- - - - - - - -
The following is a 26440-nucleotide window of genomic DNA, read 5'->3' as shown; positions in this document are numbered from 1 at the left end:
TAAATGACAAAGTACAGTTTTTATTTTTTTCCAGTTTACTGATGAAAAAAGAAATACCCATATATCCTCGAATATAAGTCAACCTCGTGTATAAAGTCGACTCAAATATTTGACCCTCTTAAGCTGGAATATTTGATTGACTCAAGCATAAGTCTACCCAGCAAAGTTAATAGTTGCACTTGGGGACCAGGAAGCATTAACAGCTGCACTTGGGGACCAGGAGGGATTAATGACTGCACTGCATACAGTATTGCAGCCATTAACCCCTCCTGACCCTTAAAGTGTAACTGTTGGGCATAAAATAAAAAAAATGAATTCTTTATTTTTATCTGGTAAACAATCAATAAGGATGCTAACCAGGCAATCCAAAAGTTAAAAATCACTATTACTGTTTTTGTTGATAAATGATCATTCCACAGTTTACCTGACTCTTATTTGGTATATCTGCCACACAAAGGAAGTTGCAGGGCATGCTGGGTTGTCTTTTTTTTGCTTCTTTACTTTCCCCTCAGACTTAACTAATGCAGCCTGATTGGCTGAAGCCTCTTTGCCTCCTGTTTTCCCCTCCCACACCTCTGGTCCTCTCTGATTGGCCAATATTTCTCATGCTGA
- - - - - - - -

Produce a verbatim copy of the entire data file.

The following is a 26440-nucleotide window of genomic DNA, read 5'->3' as shown; positions in this document are numbered from 1 at the left end:
TAAATGACAAAGTACAGTTTTTATTTTTTTCCAGTTTACTGATGAAAAAAGAAATACCCATATATCCTCGAATATAAGTCAACCTCGTGTATAAAGTCGACTCAAATATTTGACCCTCTTAAGCTGGAATATTTGATTGACTCAAGCATAAGTCTACCCAGCAAAGTTAATAGTTGCACTTGGGGACCAGGAAGCATTAACAGCTGCACTTGGGGACCAGGAGGGATTAATGACTGCACTGCATACAGTATTGCAGCCATTAACCCCTCCTGACCCTTAAAGTGTAACTGTTGGGCATAAAATAAAAAAAATGAATTCTTTATTTTTATCTGGTAAACAATCAATAAGGATGCTAACCAGGCAATCCAAAAGTTAAAAATCACTATTACTGTTTTTGTTGATAAATGATCATTCCACAGTTTACCTGACTCTTATTTGGTATATCTGCCACACAAAGGAAGTTGCAGGGCATGCTGGGTTGTCTTTTTTTTGCTTCTTTACTTTCCCCTCAGACTTAACTAATGCAGCCTGATTGGCTGAAGCCTCTTTGCCTCCTGTTTTCCCCTCCCACACCTCTGGTCCTCTCTGATTGGCCAATATTTCTCATGCTGA